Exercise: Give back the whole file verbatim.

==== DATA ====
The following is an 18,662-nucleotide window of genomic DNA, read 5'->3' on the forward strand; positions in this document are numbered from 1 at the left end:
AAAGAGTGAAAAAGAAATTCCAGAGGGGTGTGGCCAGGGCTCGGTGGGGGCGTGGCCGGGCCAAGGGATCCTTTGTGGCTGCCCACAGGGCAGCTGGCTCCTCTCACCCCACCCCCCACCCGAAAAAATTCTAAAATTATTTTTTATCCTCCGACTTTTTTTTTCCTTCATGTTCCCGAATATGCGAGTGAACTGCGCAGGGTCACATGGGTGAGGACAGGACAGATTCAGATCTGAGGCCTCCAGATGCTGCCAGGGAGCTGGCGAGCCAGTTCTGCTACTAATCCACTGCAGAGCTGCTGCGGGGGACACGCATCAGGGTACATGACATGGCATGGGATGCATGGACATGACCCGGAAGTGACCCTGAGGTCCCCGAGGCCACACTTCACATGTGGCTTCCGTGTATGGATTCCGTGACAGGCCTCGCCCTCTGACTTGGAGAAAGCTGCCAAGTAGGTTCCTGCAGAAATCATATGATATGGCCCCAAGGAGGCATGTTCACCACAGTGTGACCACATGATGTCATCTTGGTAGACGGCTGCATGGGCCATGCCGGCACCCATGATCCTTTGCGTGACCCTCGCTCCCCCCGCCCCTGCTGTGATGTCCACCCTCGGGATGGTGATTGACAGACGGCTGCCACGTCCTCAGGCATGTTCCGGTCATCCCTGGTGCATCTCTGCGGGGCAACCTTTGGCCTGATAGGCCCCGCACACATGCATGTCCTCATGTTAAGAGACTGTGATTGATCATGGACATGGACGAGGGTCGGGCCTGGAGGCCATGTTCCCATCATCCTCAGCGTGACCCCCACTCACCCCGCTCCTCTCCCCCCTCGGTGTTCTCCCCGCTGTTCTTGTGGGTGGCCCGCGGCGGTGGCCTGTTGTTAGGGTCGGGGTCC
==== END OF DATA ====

The following is an 18,662-nucleotide window of genomic DNA, read 5'->3' on the forward strand; positions in this document are numbered from 1 at the left end:
AAAGAGTGAAAAAGAAATTCCAGAGGGGTGTGGCCAGGGCTCGGTGGGGGCGTGGCCGGGCCAAGGGATCCTTTGTGGCTGCCCACAGGGCAGCTGGCTCCTCTCACCCCACCCCCCACCCGAAAAAATTCTAAAATTATTTTTTATCCTCCGACTTTTTTTTTCCTTCATGTTCCCGAATATGCGAGTGAACTGCGCAGGGTCACATGGGTGAGGACAGGACAGATTCAGATCTGAGGCCTCCAGATGCTGCCAGGGAGCTGGCGAGCCAGTTCTGCTACTAATCCACTGCAGAGCTGCTGCGGGGGACACGCATCAGGGTACATGACATGGCATGGGATGCATGGACATGACCCGGAAGTGACCCTGAGGTCCCCGAGGCCACACTTCACATGTGGCTTCCGTGTATGGATTCCGTGACAGGCCTCGCCCTCTGACTTGGAGAAAGCTGCCAAGTAGGTTCCTGCAGAAATCATATGATATGGCCCCAAGGAGGCATGTTCACCACAGTGTGACCACATGATGTCATCTTGGTAGACGGCTGCATGGGCCATGCCGGCACCCATGATCCTTTGCGTGACCCTCGCTCCCCCCGCCCCTGCTGTGATGTCCACCCTCGGGATGGTGATTGACAGACGGCTGCCACGTCCTCAGGCATGTTCCGGTCATCCCTGGTGCATCTCTGCGGGGCAACCTTTGGCCTGATAGGCCCCGCACACATGCATGTCCTCATGTTAAGAGACTGTGATTGATCATGGACATGGACGAGGGTCGGGCCTGGAGGCCATGTTCCCATCATCCTCAGCGTGACCCCCACTCACCCCGCTCCTCTCCCCCCTCGGTGTTCTCCCCGCTGTTCTTGTGGGTGGCCCGCGGCGGTGGCCTGTTGTTAGGGTCGGGGTCC